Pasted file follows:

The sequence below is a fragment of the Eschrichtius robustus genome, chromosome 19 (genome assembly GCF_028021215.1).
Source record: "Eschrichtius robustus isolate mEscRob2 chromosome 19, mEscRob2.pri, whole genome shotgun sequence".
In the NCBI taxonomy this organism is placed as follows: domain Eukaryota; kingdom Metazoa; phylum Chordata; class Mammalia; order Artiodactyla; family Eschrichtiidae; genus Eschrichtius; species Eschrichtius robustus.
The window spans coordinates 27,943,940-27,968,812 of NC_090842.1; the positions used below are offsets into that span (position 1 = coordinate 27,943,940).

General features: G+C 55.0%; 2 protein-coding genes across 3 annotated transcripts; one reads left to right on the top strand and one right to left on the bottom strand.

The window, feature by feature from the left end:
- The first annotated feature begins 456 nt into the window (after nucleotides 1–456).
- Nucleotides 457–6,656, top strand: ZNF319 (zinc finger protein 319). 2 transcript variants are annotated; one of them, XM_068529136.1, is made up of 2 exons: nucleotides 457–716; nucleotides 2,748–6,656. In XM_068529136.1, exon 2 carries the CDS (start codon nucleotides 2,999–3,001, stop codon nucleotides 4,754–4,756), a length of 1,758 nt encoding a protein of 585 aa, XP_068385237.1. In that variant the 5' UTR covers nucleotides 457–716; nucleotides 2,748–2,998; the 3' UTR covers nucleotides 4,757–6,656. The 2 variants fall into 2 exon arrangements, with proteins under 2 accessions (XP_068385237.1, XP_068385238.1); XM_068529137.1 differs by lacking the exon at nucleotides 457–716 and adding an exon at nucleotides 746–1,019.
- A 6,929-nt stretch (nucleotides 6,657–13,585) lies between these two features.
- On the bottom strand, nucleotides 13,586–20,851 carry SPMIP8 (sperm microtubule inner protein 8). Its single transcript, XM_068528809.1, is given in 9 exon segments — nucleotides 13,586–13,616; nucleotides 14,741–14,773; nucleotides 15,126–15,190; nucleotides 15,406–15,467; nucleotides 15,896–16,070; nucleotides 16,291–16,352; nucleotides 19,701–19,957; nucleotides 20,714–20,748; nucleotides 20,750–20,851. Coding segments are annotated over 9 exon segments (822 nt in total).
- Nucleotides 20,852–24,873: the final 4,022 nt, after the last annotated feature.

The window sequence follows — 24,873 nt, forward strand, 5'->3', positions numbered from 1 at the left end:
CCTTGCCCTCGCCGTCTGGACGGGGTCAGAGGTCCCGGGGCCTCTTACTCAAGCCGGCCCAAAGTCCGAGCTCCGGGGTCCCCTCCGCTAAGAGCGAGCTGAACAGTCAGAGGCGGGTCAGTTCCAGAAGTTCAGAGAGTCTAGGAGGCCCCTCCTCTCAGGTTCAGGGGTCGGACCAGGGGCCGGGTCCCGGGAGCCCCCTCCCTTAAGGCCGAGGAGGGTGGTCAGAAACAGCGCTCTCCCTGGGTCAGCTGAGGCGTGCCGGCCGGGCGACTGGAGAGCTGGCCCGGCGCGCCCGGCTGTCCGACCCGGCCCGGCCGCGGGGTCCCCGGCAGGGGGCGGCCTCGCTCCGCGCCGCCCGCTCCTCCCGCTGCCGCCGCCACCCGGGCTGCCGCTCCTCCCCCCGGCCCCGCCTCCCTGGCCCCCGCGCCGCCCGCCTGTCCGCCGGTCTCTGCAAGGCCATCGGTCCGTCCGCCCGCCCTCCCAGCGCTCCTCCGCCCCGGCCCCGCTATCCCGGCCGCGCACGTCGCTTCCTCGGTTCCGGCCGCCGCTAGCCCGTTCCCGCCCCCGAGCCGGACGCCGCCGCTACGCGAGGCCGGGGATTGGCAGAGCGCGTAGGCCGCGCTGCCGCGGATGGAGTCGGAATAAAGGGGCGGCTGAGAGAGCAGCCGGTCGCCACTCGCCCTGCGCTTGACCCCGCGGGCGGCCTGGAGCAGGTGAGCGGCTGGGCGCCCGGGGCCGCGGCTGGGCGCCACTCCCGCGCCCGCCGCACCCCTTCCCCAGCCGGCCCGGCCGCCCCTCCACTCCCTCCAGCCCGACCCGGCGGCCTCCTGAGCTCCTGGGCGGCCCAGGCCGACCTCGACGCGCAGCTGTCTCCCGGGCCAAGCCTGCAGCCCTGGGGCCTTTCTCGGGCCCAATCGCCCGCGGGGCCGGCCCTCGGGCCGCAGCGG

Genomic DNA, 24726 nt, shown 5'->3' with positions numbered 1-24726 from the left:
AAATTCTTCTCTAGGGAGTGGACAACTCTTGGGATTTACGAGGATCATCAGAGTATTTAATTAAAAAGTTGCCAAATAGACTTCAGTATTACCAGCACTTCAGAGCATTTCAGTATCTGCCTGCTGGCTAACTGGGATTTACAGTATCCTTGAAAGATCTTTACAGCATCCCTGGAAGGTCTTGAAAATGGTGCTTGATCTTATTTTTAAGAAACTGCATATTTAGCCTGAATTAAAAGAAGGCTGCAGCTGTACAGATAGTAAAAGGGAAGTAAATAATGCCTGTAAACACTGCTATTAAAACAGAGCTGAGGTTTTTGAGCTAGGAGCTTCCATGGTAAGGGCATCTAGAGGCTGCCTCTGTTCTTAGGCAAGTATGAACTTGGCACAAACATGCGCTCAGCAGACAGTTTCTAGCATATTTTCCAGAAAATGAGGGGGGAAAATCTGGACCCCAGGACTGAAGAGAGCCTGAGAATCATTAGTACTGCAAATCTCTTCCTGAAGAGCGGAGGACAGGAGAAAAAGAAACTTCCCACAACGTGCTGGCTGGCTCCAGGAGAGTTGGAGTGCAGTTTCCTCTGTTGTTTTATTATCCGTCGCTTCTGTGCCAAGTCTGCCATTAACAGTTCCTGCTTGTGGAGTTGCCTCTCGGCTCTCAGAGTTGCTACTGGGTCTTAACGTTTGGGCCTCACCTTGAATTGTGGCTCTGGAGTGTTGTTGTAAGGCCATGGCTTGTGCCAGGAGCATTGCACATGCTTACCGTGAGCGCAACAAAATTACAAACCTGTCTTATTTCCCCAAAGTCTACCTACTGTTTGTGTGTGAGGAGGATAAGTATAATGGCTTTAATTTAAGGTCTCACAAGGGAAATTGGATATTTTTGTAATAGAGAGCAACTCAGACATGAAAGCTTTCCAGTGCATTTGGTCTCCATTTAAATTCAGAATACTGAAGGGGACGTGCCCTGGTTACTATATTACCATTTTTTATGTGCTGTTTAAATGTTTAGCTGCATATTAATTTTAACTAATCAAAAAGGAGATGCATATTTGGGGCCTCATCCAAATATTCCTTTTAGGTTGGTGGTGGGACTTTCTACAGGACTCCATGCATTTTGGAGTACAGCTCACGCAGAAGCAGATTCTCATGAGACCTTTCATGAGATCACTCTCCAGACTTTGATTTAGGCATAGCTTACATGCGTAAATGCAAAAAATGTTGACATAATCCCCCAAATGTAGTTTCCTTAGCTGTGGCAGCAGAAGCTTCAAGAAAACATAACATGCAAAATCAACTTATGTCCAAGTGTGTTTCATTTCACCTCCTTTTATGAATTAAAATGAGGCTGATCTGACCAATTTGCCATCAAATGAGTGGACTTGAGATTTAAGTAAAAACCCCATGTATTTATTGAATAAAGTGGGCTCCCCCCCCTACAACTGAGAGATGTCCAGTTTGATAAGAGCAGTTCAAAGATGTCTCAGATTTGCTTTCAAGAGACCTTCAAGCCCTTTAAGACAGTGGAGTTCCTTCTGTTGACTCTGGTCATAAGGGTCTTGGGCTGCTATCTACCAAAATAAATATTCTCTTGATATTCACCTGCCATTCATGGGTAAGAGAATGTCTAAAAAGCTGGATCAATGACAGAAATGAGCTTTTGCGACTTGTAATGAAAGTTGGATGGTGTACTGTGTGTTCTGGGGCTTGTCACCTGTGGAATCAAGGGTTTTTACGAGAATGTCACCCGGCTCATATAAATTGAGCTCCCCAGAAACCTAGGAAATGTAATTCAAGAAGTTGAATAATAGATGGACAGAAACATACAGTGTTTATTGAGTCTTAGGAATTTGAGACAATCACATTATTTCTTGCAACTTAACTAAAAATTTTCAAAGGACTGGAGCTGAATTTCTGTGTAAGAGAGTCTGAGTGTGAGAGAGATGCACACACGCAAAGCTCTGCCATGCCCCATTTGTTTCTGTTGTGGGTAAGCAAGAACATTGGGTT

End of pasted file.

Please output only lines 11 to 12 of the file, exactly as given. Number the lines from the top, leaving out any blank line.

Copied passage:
- Nucleotides 20,852–24,873: the final 4,022 nt, after the last annotated feature.

The window sequence follows — 24,873 nt, forward strand, 5'->3', positions numbered from 1 at the left end: